Senate Republicans 'Go Nuclear' Over Neil Gorsuch
Deirdre Fulton / Common Dreams
By Deirdre Fulton / Common DreamsUpdate:
Senate Republicans successfully rewrote the rules Thursday, with a 52-48 party-line vote triggering the so-called “nuclear option” that lowers the 60-vote threshold for Supreme Court nominees.
NARAL Pro-Choice America called it “the day the Senate died.”
The chamber subsequently voted 55-45 to end debate on Neil Gorsuch’s nomination, with Democrats Joe Donnelly of Indiana, Heidi Heitkamp of North Dakota and Joe Manchin of West Virginia voting with Republicans. The three Democrats, along with Sen. Michael Bennet of Colorado, bucked their party’s filibuster earlier Thursday.
This sets up a vote on Gorsuch’s confirmation for Friday.
Sen. Sheldon Whitehouse, D-R.I., cast the 41st vote against cloture Thursday morning, teeing up the GOP’s “nuclear option” that would change the rules of the Senate.
Now, Senate Majority Leader Mitch McConnell, R-Ky., is expected to move forward with votes to eliminate the 60-vote threshold for Supreme Court nominees.
Even as that prospect loomed, advocacy groups pleaded with Republicans to change their nominee—not the rules.
“Today’s failure by the Senate Republicans to secure 60 votes to move forward on President Trump’s nominee to the Supreme Court speaks to the flaws of Judge Gorsuch, not the rules of the Senate,” said Wade Henderson, president and CEO of the Leadership Conference on Civil and Human Rights, following the vote. “Instead of selecting a consensus nominee, the president chose someone who was proposed by the Heritage Foundation and the Federalist Society and who has shown that he will not support the interests of everyday Americans. It’s time for the Republican Party to change the nominee, not the rules.”
All eyes on are on the Senate on Thursday, as the showdown over Donald Trump’s Supreme Court nominee, Neil Gorsuch, reaches its apex.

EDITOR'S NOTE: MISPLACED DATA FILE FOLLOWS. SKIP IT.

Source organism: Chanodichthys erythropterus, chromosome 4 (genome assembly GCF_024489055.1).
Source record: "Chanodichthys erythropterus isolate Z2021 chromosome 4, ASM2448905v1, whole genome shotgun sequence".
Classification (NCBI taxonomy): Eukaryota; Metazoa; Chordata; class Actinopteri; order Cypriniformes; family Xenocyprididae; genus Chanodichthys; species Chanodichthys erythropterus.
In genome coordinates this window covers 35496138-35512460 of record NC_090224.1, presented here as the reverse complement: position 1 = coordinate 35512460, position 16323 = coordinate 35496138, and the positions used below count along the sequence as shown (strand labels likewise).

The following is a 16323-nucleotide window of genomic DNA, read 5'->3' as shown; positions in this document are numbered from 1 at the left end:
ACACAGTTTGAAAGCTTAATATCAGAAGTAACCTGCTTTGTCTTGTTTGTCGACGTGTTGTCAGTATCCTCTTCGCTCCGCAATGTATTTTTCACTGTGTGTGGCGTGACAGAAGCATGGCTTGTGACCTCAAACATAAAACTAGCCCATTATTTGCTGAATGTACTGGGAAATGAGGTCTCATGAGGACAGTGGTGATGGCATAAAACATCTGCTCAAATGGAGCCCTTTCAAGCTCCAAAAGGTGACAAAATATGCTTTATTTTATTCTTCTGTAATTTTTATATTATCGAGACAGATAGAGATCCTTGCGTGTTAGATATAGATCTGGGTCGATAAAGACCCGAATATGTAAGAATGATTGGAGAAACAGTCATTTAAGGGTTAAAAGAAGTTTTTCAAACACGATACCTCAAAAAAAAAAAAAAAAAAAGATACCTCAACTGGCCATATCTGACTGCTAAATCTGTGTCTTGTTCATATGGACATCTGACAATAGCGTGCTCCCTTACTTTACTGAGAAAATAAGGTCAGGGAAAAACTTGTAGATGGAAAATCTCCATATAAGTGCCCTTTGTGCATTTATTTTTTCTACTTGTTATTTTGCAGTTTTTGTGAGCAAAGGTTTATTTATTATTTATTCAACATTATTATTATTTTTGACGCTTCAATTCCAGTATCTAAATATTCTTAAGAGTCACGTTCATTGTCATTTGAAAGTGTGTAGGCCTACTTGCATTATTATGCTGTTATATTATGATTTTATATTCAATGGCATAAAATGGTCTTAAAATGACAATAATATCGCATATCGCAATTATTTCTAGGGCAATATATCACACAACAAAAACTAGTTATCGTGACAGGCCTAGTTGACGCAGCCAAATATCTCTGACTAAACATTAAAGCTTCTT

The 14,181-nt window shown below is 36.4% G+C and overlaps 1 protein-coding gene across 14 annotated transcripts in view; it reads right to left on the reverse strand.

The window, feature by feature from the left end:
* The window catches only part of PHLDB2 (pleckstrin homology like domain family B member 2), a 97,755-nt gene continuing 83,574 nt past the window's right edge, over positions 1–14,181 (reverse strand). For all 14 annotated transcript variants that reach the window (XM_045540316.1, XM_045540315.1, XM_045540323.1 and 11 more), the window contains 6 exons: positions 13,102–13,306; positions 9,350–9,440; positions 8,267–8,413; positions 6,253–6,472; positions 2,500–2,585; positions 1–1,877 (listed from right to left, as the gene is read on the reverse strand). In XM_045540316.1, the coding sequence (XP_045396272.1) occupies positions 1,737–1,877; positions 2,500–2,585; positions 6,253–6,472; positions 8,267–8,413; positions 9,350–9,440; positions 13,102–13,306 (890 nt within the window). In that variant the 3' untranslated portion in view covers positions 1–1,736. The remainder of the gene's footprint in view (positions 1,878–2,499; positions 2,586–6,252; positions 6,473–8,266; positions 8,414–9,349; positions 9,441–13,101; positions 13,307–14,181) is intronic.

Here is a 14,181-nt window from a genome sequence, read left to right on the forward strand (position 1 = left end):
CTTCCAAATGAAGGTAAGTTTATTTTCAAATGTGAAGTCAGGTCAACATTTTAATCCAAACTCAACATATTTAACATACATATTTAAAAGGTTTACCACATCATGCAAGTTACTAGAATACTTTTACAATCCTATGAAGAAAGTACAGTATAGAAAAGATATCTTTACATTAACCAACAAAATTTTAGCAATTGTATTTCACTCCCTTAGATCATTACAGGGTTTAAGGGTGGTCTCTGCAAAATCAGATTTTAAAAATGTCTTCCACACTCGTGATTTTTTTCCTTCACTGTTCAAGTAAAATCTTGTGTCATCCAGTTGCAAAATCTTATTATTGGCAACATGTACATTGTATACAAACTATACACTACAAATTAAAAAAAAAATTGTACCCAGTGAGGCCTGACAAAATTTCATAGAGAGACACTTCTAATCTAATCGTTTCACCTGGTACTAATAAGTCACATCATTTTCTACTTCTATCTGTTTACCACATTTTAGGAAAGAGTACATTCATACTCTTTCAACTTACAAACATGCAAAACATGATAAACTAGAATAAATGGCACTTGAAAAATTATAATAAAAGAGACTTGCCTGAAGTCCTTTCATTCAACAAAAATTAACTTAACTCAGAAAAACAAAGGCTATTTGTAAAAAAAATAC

After Democrats mount their expected filibuster, denying a motion to end debate, Senate Republicans are set to “go nuclear” late Thursday morning, with Senate Majority Leader Mitch McConnell, R-Ky., ready to call for a vote on permanently changing chamber rules to eliminate the 60-vote threshold for Supreme Court nominees. According to The Hill, “a 52-48 vote to change the rule is expected, with all Democrats and their Independent allies opposed.”
Roll Call has a rundown of how Thursday could play out:
— Bridget Bowman (@bridgetbhc) April 6, 2017
“It’s a sad day,” Jennifer Lawless, a professor and director of the Women and Politics Institute at American University, told USA Today. “The Senate was supposed to be better than this.”
McConnell has vowed that Gorsuch will be confirmed Friday, before the Senate leaves for a two-week recess.
Watch the proceedings live on C-SPAN.
Meanwhile, advocacy groups and the grass-roots resistance movement continue to protest Gorsuch as an extreme nominee with a troubling record on women’s rights, worker protections and big money in politics.
Eight people were reportedly arrested Thursday morning in the Hart Senate Office Building during a sit-in demanding a “no” vote on Gorsuch:
— Democracy Spring (@DemSpring) April 6, 2017
Opponents also held a rally in the Capitol on Thursday, at which Democratic senators—including Sen. Jeff Merkley of Oregon, who held the Senate floor for more than 15 hours against Gorsuch this week—once again voiced their reservations about both the nominee and the prospect of going nuclear.
— Sierra Club (@SierraClub) April 6, 2017
— NARAL (@NARAL) April 6, 2017
— Senator Jeff Merkley (@SenJeffMerkley) April 6, 2017
Follow the action online:
Tweets about #stopgorsuch or #SCOTUS